From Zero Hedge:
By the early 1980s, Japan’s economic success was beginning to lead to unrealistic expectations about future prosperity. Many commentators, abroad as well as at home, used the ‘fool’s guideline’ of extrapolation to contend that Japan would, in the foreseeable future, oust America as the world’s biggest economy. The international expansion of Japanese banks and securities houses was reflected in the proliferation of sushi bars in New York and London. Boosted by the diversion of still-cheap capital from industry into real estate, property values in Japan soared, peaking at $215,000 per square metre in the prized Ginza district of Tokyo.
Comforted by inflated property values, banks made loans which the borrowers were in no position to repay. The theoretical value of the grounds of the Imperial Palace came to exceed the paper value of the entire state of California. Meanwhile, a soaring yen was pricing Japanese exports out of world markets.
Though comparatively gradual – mirroring, in true bubble fashion, the relatively slow build-up of asset values – the bursting of the bubble was devastating. Properties lost more than 90% of their peak values, and the government’s policy of propping up insolvent banks and corporations created “zombie companies” of the type that exist today in many countries. Having peaked at almost 39,000 at the end of 1989, the Nikkei 225 index of leading industrial stocks deteriorated relentlessly, bottoming at 7,055 in March 2009.
The Japanese economy was plunged into the “lost decade” which, in reality, could now be called the ‘lost two decades’. In 2011, Japanese government debt stood at 208% of GDP, a number regarded as sustainable only because of the country’s historic high savings ratio (though this ratio is, in fact, subject to ongoing deterioration as the population ages).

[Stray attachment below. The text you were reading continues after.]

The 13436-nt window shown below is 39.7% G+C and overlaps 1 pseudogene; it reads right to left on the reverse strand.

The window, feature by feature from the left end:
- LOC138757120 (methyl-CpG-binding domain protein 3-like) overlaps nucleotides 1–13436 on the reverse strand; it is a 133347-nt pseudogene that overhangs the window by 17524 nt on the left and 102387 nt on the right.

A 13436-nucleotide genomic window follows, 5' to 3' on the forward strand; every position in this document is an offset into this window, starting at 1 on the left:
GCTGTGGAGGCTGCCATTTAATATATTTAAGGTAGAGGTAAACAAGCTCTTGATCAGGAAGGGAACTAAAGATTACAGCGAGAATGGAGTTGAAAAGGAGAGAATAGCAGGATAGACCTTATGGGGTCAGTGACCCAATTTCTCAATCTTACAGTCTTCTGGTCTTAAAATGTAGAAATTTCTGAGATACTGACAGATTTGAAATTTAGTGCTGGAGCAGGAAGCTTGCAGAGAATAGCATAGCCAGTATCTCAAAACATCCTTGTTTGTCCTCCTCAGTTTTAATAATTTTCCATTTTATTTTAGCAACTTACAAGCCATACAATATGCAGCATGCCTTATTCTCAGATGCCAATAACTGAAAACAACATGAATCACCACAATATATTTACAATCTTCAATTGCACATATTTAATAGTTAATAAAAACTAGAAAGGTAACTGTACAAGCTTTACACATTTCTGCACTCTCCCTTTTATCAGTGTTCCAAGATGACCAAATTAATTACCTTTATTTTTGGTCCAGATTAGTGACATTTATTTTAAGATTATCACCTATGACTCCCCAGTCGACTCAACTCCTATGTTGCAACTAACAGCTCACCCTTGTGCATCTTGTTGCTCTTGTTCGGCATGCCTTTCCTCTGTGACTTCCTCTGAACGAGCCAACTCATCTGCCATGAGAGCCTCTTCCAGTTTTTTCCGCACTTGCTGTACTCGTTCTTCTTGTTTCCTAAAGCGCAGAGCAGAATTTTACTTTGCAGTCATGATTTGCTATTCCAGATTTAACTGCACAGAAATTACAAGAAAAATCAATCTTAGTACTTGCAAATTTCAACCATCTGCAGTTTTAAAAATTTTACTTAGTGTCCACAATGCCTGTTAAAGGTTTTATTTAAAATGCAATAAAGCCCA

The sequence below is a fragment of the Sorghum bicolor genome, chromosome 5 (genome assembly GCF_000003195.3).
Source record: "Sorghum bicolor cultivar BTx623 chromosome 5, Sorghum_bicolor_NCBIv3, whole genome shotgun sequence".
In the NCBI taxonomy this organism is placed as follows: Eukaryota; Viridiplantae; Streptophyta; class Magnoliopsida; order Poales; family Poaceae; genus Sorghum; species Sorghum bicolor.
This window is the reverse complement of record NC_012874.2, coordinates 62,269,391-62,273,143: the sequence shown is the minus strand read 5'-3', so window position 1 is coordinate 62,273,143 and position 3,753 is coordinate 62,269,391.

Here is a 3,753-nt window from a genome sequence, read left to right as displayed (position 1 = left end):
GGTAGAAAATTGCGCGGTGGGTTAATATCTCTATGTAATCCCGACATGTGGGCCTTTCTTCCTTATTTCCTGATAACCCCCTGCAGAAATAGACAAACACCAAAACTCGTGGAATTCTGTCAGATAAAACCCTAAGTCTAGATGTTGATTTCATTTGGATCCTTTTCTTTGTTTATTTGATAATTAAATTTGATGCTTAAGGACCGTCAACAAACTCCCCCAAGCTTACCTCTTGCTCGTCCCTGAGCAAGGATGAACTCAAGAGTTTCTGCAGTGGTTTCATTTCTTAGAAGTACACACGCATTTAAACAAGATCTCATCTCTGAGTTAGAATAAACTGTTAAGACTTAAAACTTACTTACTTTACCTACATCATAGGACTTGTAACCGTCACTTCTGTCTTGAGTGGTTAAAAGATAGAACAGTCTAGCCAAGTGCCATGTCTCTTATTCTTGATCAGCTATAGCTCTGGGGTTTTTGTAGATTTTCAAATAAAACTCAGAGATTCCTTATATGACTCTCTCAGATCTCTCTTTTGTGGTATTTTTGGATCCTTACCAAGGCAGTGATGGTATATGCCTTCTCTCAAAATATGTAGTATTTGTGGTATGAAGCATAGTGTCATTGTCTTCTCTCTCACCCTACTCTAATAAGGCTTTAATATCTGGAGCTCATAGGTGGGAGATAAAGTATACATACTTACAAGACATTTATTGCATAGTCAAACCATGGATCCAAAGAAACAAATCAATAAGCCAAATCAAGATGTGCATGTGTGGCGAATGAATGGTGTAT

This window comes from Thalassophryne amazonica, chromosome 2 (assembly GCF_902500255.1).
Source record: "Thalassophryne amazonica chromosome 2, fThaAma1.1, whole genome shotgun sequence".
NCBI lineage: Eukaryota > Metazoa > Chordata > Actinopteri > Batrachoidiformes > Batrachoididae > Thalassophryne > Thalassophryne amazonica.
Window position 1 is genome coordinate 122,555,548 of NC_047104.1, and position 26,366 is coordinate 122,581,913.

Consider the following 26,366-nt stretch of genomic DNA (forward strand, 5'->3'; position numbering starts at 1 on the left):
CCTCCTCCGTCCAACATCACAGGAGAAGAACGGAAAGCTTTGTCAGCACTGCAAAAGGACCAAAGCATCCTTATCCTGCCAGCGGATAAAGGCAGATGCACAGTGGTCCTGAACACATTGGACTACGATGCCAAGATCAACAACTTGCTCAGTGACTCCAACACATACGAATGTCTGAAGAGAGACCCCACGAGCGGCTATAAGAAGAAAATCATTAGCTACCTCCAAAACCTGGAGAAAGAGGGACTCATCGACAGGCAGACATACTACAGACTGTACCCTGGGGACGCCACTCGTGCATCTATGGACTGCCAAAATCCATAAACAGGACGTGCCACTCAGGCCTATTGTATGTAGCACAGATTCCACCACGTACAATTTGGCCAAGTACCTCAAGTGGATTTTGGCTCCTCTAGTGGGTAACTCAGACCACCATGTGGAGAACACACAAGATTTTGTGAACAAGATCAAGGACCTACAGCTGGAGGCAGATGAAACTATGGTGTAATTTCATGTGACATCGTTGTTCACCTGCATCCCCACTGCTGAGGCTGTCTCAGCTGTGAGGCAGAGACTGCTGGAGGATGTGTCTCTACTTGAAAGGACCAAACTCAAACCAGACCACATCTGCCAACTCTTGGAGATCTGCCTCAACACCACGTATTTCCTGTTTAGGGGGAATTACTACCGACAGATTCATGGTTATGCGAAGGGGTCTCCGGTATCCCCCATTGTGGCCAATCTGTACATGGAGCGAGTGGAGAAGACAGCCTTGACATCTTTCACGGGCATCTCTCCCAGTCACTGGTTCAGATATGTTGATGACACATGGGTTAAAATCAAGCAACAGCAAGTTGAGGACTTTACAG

With hindsight, we now know that the Japanese asset bust was an early manifestation of the ‘credit supercycle’, which can be regarded as ‘the biggest bubble in history’. The general outlines of the super-cycle bubble are reasonably well understood, even if the underlying dynamic is not. To understand this enormous boom-bust event, we need to distinguish between the tangible components of the bubble and its underlying psychological and cultural dimensions.
Conventional analysis argues that tangible problems began with the proliferation of subprime lending in the United States. Perhaps the single biggest contributory factor to the subprime fiasco was the breaking of the link between borrower and lender. Whereas, traditionally, banks assessed the viability of the borrower in terms of long-term repayment, the creation of bundled MBSs (mortgage-backed securities) severed this link.
Astute operators could now strip risk from return, pocketing high returns whilst unloading the associated high risk. The securitisation of mortgages was a major innovative failing in the system, as was the reliance mistakenly placed on credit-rating agencies which, of course, were paid by the issuers of the bundled securities. Another contributory innovation was the use of ARM (adjustable rate mortgage) products, designed to keep the borrower solvent just long enough for the originators of the mortgages to divest the packaged loans.
We agree with the history regarding both Japan and the US. Pretty disturbing. With the MBS’s, mortgages became simply bundled bets, with the bookies the only ones sure to make money. A fool’s game, but apparently fun while it lasted.
As you would expect with an analysis of this sort, things are predicted not to end well in the credit super-cycle. There are lots of predictions (here and here for example) that China will go the way of Japan. We don’t know about that. As for the US, with its unique ability (so far) to print money or have the Fed finance Treasury borrowings, it’s hard to believe that this will end better than it did for Japan. We’ll see.